To establish a connection to a named instance of SQL Server using Windows authentication, whether the server is local or remote, use the Server constructor that accepts the server instance name, as shown in line 35:

         '****************************************************      '   establish connection to remote       '   instance of SQL Server using       '   Windows authentication      '****************************************************   35 objServer = New Server("ServerNameInstanceName")

For all other connections, including those using SQL authentication, populate a ServerConnection object with the server name, username, and password for the connection, and pass the ServerConnection object into the Server constructor as shown in lines 40-60:

         '****************************************************      '   establish connection to SQL       '   Server using SQL authentication      '   using the ServerConnection class      '****************************************************   40 objSvrConn = new ServerConnection()   45 objSvrConn.ServerInstance = "ServerNameInstanceName"   50 objSvrConn.Login = "SMOSampleUser"   55 objSvrConn.Password = "SMOSamplePassword"   60 objServer = New Server(objSvrConn)      65 For Each objDB as Database in objServer.Databases   70   Debug.WriteLine(objDB.Name)   75 Next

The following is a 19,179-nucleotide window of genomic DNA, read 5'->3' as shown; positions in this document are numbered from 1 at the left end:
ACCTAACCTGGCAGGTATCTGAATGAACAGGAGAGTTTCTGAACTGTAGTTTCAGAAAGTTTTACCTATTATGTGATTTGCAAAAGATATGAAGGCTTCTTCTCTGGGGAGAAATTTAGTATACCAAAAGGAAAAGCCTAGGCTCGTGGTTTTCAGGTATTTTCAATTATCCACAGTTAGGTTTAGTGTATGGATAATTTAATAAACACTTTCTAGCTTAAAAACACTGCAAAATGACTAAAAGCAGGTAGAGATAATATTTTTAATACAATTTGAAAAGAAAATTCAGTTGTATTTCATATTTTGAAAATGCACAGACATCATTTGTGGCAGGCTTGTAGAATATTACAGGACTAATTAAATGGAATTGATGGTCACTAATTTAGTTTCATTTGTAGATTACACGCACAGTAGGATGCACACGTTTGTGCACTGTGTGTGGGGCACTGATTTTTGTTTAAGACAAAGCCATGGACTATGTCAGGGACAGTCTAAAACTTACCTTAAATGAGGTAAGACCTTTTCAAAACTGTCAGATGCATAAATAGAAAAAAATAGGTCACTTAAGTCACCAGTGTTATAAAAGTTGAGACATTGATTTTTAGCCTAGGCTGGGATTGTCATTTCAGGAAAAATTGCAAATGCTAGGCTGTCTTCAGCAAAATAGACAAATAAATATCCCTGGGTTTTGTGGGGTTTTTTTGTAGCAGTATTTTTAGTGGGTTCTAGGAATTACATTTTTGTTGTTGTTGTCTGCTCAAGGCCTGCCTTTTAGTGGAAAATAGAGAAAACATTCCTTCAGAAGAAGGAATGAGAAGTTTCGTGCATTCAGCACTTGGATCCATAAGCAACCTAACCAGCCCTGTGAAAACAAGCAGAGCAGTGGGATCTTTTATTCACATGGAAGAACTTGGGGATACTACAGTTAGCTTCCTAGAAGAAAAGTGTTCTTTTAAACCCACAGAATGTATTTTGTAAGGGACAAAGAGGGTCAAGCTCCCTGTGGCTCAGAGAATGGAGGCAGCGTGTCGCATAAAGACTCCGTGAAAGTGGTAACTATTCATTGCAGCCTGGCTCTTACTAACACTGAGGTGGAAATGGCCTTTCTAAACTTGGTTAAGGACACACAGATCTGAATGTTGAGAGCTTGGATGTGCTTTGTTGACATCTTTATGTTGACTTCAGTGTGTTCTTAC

Author’s Note: In an effort to improve the performance of SMO applications, connections to SQL Server are not established until the first call to the connection?which means you won’t get exceptions until the first call is made. For example, the preceding code creates the Server object on line 60, but if an exception occurs when connecting to the specified SQL Server instance, the exception won’t be thrown until line 65 executes.